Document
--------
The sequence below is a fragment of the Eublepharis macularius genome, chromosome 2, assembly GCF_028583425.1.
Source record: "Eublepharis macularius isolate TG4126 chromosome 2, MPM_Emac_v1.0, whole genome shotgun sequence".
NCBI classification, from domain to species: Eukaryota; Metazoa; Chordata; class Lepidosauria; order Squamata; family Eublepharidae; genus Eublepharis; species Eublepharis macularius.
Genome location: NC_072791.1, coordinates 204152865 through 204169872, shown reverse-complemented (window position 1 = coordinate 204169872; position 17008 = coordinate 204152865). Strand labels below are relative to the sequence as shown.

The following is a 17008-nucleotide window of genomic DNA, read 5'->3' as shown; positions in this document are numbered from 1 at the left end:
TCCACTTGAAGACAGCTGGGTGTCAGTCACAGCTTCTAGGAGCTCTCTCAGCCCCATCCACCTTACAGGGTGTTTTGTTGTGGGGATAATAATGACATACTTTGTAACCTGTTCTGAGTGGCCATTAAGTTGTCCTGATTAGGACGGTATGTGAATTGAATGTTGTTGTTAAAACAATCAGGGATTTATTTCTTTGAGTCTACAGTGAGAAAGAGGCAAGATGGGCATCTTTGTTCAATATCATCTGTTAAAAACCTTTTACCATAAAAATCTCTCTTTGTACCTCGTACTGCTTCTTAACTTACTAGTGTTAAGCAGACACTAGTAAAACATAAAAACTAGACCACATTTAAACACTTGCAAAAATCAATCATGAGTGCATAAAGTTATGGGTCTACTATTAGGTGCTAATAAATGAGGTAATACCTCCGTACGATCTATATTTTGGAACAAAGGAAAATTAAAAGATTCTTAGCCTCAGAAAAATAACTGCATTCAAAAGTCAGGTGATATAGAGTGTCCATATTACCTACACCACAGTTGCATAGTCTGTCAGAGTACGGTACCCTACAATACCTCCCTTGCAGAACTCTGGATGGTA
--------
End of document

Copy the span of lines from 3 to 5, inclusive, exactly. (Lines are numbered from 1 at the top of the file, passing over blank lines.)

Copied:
NCBI classification, from domain to species: Eukaryota; Metazoa; Chordata; class Lepidosauria; order Squamata; family Eublepharidae; genus Eublepharis; species Eublepharis macularius.
Genome location: NC_072791.1, coordinates 204152865 through 204169872, shown reverse-complemented (window position 1 = coordinate 204169872; position 17008 = coordinate 204152865). Strand labels below are relative to the sequence as shown.

The following is a 17008-nucleotide window of genomic DNA, read 5'->3' as shown; positions in this document are numbered from 1 at the left end: